The use of AI for evidence generation from healthcare literature

By Matt Michelson of Genesis Research, creator of EVID AI

Within life science companies, different functions ask different questions, but often utilize the same data source – the healthcare literature. For example, value and access departments perform systematic literature reviews (SLRs) to craft unbiased assessments; clinical development leverages animal-model studies to inform hypotheses; and real-world evidence (RWE) researchers validate findings from claims-based studies with literature support on the topic.

And yet the medical / healthcare literature has only become more unwieldy over time. Vast volumes of papers are published each year at an accelerating rate. And while this provides more opportunity to find more evidence, it also makes the finding of it more difficult.

Fortunately, artificial intelligence (AI) has begun to alleviate the burden – allowing scientists to bear the breadth of the literature while minimizing the effort required to find the important results. We are no longer limited by human reading capacity: well-designed AI tools such as our own EVID AI literature review platform make it possible to surface all relevant reports and data, not just those that could be read in a specific time period.

However, it’s important to note that while technological advances enabled part of this shift, it is not only brought about by technical improvements but also by important cultural and ethical changes, three of which I highlight below.


The evolving technology aside, perhaps the most significant change has been the growing acceptance of and comfort with using AI tools. Until recently, there was much skepticism about the use of artificial intelligence in healthcare after some businesses over-promised and under-delivered on its potential. However, acceptance is growing again. One example was a recent workshop at ISPOR that focused on AI for health technology assessment (HTA) submissions. The panelists included ourselves and scientists from Novartis and the UK’s National Institute for Health and Care Excellence (NICE). This isn’t unique to life sciences: we are seeing people get more comfortable with self-parking cars, smart phone assistants, and even doorbells that alert you if a person is coming.

Transparency and other ethical considerations

As AI algorithms have become increasingly sophisticated, the challenge for end users is to understand exactly how they work ¬- for example, why the algorithm selects a particular phrase or makes a particular prediction. Without understanding the ‘why’ it can raise concerns over trust and transparency (an issue that was brought up at the ISPOR workshop). Those seeking insights from the literature need to understand the context and relevance, otherwise it’s confusing to see only the results provided by an AI.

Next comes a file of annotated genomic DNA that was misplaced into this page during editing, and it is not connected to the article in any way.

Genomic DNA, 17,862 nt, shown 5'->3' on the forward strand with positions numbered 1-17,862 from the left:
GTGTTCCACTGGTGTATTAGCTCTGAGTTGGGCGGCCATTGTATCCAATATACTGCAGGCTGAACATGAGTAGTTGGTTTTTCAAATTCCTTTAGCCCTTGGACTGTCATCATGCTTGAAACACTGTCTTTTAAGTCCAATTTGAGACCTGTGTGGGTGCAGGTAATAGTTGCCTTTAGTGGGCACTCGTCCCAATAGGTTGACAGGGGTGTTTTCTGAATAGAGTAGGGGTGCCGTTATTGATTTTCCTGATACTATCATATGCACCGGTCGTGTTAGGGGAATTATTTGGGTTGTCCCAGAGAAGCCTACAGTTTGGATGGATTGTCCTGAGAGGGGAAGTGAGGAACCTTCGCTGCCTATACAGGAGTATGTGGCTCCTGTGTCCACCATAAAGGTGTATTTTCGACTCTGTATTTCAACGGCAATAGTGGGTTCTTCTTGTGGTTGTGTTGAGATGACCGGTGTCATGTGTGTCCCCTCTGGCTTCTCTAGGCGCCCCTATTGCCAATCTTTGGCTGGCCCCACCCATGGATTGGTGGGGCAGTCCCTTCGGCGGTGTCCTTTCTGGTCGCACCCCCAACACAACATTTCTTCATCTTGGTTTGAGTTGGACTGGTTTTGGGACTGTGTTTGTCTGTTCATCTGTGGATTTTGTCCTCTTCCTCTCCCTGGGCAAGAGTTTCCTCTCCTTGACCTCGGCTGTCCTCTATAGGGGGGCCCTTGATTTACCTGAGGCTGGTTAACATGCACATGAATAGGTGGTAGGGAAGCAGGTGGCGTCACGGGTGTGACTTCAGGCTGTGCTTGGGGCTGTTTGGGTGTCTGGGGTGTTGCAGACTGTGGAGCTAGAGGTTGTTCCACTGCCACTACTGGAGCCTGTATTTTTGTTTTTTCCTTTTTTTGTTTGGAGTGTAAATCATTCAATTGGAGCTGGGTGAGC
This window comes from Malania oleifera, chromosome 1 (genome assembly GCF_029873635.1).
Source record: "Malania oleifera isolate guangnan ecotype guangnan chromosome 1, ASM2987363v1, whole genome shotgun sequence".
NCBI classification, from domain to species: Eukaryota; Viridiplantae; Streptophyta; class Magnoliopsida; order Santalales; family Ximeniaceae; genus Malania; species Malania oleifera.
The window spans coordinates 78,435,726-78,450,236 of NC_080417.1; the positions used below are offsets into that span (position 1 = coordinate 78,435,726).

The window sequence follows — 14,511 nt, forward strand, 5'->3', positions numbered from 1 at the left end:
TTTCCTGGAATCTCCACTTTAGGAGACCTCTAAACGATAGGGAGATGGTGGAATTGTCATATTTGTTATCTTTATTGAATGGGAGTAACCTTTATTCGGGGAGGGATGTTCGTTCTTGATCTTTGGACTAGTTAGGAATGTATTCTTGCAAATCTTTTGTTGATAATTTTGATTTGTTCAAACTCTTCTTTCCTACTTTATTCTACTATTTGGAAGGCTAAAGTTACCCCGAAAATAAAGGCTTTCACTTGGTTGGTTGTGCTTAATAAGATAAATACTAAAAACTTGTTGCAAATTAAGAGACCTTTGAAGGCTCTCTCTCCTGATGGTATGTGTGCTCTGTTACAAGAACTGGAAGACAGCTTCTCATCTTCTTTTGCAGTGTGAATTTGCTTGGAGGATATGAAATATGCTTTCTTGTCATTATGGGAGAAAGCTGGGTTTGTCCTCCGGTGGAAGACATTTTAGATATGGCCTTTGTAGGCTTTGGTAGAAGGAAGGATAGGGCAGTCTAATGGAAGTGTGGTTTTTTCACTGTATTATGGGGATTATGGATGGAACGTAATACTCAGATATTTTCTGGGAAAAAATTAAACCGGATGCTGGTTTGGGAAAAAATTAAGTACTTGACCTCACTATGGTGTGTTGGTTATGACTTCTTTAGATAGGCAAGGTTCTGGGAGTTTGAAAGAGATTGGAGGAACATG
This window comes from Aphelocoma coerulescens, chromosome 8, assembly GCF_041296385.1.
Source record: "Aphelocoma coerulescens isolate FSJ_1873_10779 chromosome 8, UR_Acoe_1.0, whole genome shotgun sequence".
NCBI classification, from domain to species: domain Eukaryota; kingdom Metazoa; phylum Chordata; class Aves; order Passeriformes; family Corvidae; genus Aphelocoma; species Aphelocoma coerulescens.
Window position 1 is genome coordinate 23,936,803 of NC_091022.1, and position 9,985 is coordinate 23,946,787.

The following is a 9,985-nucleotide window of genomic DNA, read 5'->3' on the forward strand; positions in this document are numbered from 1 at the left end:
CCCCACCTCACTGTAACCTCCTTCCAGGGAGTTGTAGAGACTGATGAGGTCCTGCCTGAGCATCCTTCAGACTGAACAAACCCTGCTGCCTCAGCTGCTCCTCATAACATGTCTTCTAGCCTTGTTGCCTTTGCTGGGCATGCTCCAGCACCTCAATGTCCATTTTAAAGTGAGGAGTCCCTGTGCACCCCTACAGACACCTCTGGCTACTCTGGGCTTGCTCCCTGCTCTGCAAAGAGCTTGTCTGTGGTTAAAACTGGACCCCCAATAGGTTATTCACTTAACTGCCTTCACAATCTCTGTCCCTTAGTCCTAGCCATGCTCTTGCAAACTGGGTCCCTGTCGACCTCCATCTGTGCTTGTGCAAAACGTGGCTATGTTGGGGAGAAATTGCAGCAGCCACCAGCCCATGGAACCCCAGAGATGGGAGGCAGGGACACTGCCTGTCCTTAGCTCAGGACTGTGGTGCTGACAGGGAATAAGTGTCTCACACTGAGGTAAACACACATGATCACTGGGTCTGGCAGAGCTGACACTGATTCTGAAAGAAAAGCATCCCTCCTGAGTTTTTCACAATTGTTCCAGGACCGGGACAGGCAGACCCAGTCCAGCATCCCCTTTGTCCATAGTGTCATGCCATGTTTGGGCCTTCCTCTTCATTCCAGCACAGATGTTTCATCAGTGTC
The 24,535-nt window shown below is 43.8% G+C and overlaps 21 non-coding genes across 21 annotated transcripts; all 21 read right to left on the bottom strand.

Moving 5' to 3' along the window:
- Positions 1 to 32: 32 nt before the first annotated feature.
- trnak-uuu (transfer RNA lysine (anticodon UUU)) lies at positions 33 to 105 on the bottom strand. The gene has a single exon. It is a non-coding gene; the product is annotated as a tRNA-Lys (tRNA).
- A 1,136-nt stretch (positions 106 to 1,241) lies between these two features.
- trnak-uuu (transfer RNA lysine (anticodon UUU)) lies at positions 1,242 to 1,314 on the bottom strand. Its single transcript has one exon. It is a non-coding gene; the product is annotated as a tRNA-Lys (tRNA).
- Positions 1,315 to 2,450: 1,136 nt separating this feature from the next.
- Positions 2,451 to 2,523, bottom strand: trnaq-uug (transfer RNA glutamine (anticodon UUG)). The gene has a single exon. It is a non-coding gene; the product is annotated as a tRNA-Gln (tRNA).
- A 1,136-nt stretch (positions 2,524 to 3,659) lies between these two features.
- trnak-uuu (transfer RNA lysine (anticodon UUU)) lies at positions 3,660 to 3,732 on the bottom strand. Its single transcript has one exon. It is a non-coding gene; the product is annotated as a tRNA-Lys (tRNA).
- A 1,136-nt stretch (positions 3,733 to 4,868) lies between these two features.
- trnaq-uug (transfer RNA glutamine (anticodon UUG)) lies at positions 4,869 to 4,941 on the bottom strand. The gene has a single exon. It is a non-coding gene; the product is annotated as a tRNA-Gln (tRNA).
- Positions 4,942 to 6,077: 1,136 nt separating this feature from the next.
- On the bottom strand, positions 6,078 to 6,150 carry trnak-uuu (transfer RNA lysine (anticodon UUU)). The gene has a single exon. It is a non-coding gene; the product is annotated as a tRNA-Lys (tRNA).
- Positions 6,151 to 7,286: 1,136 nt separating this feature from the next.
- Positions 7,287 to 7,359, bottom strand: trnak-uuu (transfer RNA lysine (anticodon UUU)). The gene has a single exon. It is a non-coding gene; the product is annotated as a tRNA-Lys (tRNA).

To address this, Genesis Research intentionally takes a transparent approach, providing ‘provenance’ for data generated by EVID AI. A user can trace a piece of evidence from the extracted result to the sentence to the original source article, ensuring that there is a path to reproducibility and transparency. In fact, we recently participated in a MAPS Workshop that was focused on how one should take medical ethics into consideration when developing AI systems. Part of the reason for adoption is the comfort users feel when they can understand what’s happening, or at least trace an AI data-point back to its source.


Finally, in addition to the increase in adoption and the focus on ethical considerations in AI, another important, non-technical focus leading to improved AI capabilities within life sciences is the alignment of purpose. AI has evolved from a ‘whiz bang’ capability, technologically advanced but not always practical, to systems that have been purpose-built to help users in specific and meaningful tasks.

For instance, our EVID AI platform focuses specifically on easing the burden associated with surfacing results from papers for evidence generation. Other AI systems focus on scoping out molecules as drug targets for specific indications or unearth cohorts of patients from claims data that lack easily identifiable codes. While diverse in nature, all these systems are built for specific tasks, and do them well.

To the future!

We are now on the cusp of a time where onerous tasks in life sciences will be mitigated by help from machines, freeing up workers to focus on the more creative and analytical work. By combining technical progress with cultural adoption, the future of AI and human intelligence (HI) is as vast as it is exciting!

To find out more about EVID AI and our range of technology-assisted reviews and solutions, please email us at [email protected], view our introductory video here, or watch Matt’s presentation on ‘The use of AI to support evidence development’.